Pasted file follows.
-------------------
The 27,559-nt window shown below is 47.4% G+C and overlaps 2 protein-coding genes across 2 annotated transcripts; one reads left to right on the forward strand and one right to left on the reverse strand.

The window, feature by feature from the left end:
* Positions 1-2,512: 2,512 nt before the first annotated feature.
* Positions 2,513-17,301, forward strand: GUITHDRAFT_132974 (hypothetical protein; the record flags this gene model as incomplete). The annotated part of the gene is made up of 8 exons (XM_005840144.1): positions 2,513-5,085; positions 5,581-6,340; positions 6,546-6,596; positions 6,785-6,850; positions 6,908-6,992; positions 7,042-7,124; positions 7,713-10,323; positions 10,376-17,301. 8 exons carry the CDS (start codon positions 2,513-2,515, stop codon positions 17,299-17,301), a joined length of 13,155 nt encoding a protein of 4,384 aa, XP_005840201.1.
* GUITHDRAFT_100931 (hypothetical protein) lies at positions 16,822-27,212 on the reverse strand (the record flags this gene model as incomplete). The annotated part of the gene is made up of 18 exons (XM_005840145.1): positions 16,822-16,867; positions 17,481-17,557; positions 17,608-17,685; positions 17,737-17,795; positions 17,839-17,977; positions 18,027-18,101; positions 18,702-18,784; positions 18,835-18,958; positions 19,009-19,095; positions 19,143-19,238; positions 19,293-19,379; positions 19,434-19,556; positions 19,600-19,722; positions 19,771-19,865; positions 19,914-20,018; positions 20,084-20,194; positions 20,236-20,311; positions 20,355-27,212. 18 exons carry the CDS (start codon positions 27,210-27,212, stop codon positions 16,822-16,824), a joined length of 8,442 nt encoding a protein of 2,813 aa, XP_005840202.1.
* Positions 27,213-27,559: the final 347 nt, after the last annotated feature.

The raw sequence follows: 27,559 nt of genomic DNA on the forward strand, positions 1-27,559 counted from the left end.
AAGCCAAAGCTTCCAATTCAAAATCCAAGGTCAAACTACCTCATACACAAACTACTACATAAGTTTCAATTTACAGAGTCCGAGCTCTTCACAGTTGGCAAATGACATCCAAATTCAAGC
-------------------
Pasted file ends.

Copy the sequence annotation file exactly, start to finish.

The 27,559-nt window shown below is 47.4% G+C and overlaps 2 protein-coding genes across 2 annotated transcripts; one reads left to right on the forward strand and one right to left on the reverse strand.

The window, feature by feature from the left end:
* Positions 1-2,512: 2,512 nt before the first annotated feature.
* Positions 2,513-17,301, forward strand: GUITHDRAFT_132974 (hypothetical protein; the record flags this gene model as incomplete). The annotated part of the gene is made up of 8 exons (XM_005840144.1): positions 2,513-5,085; positions 5,581-6,340; positions 6,546-6,596; positions 6,785-6,850; positions 6,908-6,992; positions 7,042-7,124; positions 7,713-10,323; positions 10,376-17,301. 8 exons carry the CDS (start codon positions 2,513-2,515, stop codon positions 17,299-17,301), a joined length of 13,155 nt encoding a protein of 4,384 aa, XP_005840201.1.
* GUITHDRAFT_100931 (hypothetical protein) lies at positions 16,822-27,212 on the reverse strand (the record flags this gene model as incomplete). The annotated part of the gene is made up of 18 exons (XM_005840145.1): positions 16,822-16,867; positions 17,481-17,557; positions 17,608-17,685; positions 17,737-17,795; positions 17,839-17,977; positions 18,027-18,101; positions 18,702-18,784; positions 18,835-18,958; positions 19,009-19,095; positions 19,143-19,238; positions 19,293-19,379; positions 19,434-19,556; positions 19,600-19,722; positions 19,771-19,865; positions 19,914-20,018; positions 20,084-20,194; positions 20,236-20,311; positions 20,355-27,212. 18 exons carry the CDS (start codon positions 27,210-27,212, stop codon positions 16,822-16,824), a joined length of 8,442 nt encoding a protein of 2,813 aa, XP_005840202.1.
* Positions 27,213-27,559: the final 347 nt, after the last annotated feature.

The raw sequence follows: 27,559 nt of genomic DNA on the forward strand, positions 1-27,559 counted from the left end.
AAGCCAAAGCTTCCAATTCAAAATCCAAGGTCAAACTACCTCATACACAAACTACTACATAAGTTTCAATTTACAGAGTCCGAGCTCTTCACAGTTGGCAAATGACATCCAAATTCAAGC